Page:Littell's Living Age - Volume 132.djvu/328

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322
CUPID SCHOOLED, ETC.


CUPID SCHOOLED.

I.

When she was as gay as a linnet,

And I was as fresh as a lark,
Never a day but some minute
We met betwixt dawning and dark.

II.

"Katie, and when shall we marry?"

"Marry?" she said, with a sigh, —
"That's cake and ribbons on Monday,
And sorrow ere Saturday's by.

III.

"You are as lean as a lizard,

I am as poor as a mouse;
Nothing per annum, paid quarterly,
Hardly finds rent for a house.

IV.

"'Love and a crust in a cottage,'

Capital! just for a pair:
What if the hut should grow populous?
How would the populace fare?

V.

"Oh, ay! the uncle you reckon on, —

Gouty, and rich, and unwed, —
Dick! they wait ill, says the adage, who
Wait for the shoes of the dead.

VI.

"Ah! if I loved you, I'd risk it!

That's what you're thinking, I guess: —
Why, I would risk it to-morrow,
Dick, if I cared for you less!

VII.

"Love's apt to fly out at window

When Poverty looks in at door:
Rather I'd die than help banish him,
Dick, just by keeping you poor.

VIII.

"Kiss me! you'll look in on Sunday?

Won't my new bonnet be brave?
June at its longest and leafiest —
My! what a ramble we'll have!

IX.

"Bye-bye! There's grandmother waiting

Patient at home for her tea:
Dick, if you wouldn't wed both of us,
You must be patient for me!"

X.

Showers, if they ruffle its foliage,

Freshen the green of the grove;
True lovers' tiffs, said old Terence, are
Only fresh fuel to love.

XI.

If I flung off in a passion —

If she crept in for a cry —
Sunday came smiling and settled it,
Katie was wiser than I.

XII.

Love's but a baby that, passionate,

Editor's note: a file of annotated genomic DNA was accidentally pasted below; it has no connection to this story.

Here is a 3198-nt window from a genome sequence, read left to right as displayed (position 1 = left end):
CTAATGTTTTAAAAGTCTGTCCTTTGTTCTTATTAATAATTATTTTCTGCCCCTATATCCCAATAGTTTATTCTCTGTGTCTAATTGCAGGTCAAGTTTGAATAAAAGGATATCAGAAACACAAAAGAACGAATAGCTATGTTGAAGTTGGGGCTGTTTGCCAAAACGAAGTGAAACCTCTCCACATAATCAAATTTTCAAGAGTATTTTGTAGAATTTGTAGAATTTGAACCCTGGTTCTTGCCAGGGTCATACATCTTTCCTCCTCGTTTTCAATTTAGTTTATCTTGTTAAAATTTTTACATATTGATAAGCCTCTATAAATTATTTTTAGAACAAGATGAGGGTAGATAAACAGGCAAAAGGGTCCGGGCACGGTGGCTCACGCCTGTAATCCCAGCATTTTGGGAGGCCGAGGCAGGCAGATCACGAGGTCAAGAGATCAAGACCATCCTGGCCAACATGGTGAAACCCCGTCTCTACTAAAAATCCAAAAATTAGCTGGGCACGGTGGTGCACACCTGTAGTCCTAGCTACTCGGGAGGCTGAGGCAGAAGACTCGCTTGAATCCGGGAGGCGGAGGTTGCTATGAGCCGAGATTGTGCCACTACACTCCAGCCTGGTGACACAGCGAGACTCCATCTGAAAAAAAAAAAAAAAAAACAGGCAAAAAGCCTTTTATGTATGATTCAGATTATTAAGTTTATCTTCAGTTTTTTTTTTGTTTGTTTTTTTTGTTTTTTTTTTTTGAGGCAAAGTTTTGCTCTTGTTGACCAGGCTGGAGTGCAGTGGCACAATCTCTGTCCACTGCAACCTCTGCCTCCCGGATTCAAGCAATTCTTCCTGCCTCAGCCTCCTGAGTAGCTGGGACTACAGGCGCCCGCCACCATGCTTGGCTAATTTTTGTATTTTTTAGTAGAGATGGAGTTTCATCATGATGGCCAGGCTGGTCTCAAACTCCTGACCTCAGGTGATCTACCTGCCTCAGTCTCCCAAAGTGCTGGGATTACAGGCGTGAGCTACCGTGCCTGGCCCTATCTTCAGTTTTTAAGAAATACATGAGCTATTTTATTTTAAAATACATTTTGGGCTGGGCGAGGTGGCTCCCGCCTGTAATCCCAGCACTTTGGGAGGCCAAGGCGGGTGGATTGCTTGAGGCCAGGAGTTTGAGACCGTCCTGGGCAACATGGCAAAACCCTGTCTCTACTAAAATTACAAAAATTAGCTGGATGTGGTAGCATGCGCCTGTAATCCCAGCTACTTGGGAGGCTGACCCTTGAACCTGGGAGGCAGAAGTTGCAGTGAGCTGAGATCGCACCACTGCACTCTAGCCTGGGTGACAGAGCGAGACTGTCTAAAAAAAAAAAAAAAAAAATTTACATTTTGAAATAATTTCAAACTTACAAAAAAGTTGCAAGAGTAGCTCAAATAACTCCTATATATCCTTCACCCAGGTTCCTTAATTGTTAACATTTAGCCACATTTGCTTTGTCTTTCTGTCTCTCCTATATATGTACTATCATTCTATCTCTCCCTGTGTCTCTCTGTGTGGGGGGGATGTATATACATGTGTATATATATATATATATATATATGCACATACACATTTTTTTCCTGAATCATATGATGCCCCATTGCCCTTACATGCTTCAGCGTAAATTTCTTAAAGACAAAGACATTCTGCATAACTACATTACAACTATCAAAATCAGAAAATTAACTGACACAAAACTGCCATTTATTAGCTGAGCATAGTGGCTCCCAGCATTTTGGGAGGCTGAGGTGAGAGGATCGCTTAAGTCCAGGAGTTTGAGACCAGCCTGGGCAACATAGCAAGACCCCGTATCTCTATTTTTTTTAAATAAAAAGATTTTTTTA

Cries to be mated, at birth:
Time isn't lost if it teaches you
What a good woman is worth.

XIII.

What if the waiting was wearisome?

What if the work-days were drear?
Time, the old thief, couldn't rob us of
Fifty-two Sundays a year.

Blackwood's Magazine.




A SONG IN THE NIGHT.

I take this pain, Lord Jesus,
From thine own hand;
The strength to bare it bravely
Thou wilt command.
I am too weak for effort,
So let me rest,
In hush of sweet submission,
On thine own breast.

I take this pain, Lord Jesus,
As proof indeed
That thou art watching closely
My truest need;
That thou, my Good Physician,
Art working still;
That all thine own good pleasure
Thou wilt fulfil.

I take this pain, Lord Jesus!
What thou dost choose,
The soul that really loves thee
Will not refuse.
It is not for the first time
I trust to-day!
For thee my heart hath never
A trustless "Nay!"

I take this pain, Lord Jesus!
But what beside?
'Tis no unmingled portion
Thou dost provide.
In every hour of faintness,
My cup runs o'er
With faithfulness and mercy,
And love's sweet store.

I take this pain, Lord Jesus,
As thine own gift,
And true though tremulous praises
I now uplift.
I am too weak to sing them,
But thou dost hear
The whisper from the pillow, —
Thou art so near!

'Tis thy dear hand, O Saviour,
That presseth sore,
The hand that bears the nail-prints
Forevermore.
And now beneath its shadow,
Hidden by thee,
The pressure only tells me
Thou lovest me!

Frances Ridley Havergal.